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Wires, chips, and LEDs: US trade bigwigs detail Chinese kit that's going to cost a lot more

TheRegister - Fri, 06/15/2018 - 17:09
'You want a war? Well done, you've got one' replies China

The Trump administration is moving forward with its plans to implement tariffs on Chinese goods coming into America. On Friday, it published a list of products totaling $34bn that will be subjected to a 25 per cent charge to importers, and another $16bn worth of goods that could be added to the list.…

BLUI: An easy way to create game UI

LXer - Fri, 06/15/2018 - 17:07
Game development engines have become increasingly accessible in the last few years. Engines like Unity, which has always been free to use, and Unreal, which recently switched from a subscription-based service to a free service, allow independent developers access to the same industry-standard tools used by AAA publishers. While neither of these engines is open source, each has enabled the growth of open source ecosystems around it.

Making Buildings, Cars and Planes From Materials Based on Plant Fibres

Slashdot - Fri, 06/15/2018 - 16:40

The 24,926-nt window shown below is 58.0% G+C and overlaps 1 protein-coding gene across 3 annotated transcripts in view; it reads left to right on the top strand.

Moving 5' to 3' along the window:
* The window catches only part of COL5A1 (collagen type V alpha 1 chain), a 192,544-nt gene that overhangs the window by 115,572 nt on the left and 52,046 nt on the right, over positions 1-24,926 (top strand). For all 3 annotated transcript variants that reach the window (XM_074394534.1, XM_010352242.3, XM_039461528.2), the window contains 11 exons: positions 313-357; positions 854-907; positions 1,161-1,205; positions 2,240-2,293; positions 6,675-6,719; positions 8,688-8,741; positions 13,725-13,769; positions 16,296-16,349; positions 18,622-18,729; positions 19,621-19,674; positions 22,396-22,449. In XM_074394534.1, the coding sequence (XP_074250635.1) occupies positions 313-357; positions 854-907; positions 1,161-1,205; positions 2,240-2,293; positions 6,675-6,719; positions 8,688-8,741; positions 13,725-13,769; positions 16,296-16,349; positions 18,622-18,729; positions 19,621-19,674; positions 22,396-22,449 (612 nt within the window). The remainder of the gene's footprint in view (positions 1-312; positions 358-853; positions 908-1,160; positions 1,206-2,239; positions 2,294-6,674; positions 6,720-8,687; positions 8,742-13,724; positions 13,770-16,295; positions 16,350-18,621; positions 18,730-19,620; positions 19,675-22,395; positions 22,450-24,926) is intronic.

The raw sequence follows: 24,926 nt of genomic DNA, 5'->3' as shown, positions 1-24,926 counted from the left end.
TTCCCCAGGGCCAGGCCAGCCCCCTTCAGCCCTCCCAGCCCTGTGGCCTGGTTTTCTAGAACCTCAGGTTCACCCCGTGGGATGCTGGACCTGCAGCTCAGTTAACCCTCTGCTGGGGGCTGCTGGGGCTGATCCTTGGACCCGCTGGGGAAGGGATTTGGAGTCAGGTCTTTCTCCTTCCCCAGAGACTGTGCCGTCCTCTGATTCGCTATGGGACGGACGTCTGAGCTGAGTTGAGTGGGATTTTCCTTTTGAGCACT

Materials-science researchers are finding that plant fibres can add durability and strength to substances already used in the construction of buildings and in goods that range from toys and furniture to cars and aircraft. From a report: A big bonus is that, because plants lock up carbon in their structure, using their fibres to make things should mean less carbon dioxide is emitted. The production of concrete alone represents some 5% of man-made global CO{-2} emissions, and making 1kg of plastic from oil produces 6kg of the greenhouse gas. Start with the carrots. These are being investigated by Mohamed Saafi at Lancaster University, in England. Dr Saafi and his colleagues do not use whole carrots, but rather what they call "nanoplatelets" that have been extracted from carrots discarded by supermarkets or as waste from food-processing factories. Sugar-beet peelings are also a useful source of nanoplatelets. The researchers are working with CelluComp, a British firm that produces such platelets for industrial applications, including as an additive that helps toughen the surface of paint as it dries. Each platelet is only a few millionths of a metre across. It consists of a sheet of stiff cellulose fibres. Although the fibres are minute, they are strong. By combining platelets with other materials a powerful composite can be produced. Dr Saafi is mixing the platelets into cement, which is made by burning limestone and clay together at high temperature. To turn cement into concrete it is mixed with aggregates such as sand, stones and crushed rocks, which act as reinforcement, and with water, which reacts with the chemicals in the cement to form a substance called calcium silicate hydrate. This starts off as a thick gel, but then hardens into a solid matrix that binds the aggregates together.